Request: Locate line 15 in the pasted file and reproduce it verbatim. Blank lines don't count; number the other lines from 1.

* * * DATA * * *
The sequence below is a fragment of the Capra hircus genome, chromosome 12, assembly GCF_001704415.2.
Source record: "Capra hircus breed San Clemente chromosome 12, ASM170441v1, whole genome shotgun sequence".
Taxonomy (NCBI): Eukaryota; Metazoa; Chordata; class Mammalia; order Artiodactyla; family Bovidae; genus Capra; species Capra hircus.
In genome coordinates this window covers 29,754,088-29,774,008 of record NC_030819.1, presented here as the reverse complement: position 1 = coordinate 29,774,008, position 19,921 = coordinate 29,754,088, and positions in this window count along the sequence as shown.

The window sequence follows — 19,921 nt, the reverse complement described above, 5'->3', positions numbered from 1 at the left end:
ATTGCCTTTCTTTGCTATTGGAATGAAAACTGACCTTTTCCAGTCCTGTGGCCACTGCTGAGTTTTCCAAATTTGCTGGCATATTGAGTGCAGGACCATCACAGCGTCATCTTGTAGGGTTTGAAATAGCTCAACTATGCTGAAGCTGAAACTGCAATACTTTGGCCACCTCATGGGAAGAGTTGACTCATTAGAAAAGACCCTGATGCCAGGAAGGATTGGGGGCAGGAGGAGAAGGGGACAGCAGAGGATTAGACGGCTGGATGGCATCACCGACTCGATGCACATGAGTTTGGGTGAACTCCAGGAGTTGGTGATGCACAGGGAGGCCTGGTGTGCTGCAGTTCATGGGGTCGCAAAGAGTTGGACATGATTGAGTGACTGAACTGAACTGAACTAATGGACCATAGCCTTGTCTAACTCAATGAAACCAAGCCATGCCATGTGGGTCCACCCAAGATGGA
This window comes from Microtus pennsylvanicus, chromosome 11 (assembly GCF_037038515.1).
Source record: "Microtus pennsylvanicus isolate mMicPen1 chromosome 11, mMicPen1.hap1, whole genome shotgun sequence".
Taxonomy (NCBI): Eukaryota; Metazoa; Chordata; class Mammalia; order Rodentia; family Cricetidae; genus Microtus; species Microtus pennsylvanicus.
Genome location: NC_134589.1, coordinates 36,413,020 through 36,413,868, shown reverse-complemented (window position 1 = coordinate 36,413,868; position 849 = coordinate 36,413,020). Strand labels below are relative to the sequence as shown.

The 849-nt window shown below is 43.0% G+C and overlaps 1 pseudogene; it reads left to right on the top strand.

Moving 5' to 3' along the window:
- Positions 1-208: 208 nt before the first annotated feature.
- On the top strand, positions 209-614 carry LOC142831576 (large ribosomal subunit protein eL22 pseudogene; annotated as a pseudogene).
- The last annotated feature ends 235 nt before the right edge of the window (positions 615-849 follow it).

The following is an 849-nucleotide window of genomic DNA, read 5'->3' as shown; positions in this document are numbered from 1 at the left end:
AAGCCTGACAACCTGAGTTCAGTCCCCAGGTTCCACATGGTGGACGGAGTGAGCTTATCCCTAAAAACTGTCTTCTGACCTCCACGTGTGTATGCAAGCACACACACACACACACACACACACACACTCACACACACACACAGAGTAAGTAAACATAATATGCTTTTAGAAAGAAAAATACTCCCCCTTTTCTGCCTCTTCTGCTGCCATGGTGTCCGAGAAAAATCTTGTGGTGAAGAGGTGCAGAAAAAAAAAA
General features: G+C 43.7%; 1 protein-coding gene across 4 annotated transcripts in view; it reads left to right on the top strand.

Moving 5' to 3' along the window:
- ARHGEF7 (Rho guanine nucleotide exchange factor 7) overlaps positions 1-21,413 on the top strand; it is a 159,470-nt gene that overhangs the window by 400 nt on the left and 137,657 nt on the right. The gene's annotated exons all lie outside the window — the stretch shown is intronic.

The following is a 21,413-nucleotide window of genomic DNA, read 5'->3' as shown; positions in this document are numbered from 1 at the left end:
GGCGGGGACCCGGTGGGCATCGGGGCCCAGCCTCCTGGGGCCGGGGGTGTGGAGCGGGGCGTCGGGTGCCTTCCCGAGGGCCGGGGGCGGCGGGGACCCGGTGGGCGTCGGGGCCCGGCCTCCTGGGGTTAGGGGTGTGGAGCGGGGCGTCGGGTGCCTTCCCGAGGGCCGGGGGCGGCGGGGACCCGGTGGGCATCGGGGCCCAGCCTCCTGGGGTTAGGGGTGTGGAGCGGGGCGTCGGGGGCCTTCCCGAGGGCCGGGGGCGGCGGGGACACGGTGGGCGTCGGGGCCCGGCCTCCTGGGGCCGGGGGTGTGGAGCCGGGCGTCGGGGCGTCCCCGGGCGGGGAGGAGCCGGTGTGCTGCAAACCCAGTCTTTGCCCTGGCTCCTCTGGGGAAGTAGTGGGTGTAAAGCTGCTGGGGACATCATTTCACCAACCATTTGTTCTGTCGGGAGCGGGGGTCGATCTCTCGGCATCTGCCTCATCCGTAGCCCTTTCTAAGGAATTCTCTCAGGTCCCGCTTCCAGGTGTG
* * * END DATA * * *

- The last annotated feature ends 235 nt before the right edge of the window (positions 615-849 follow it).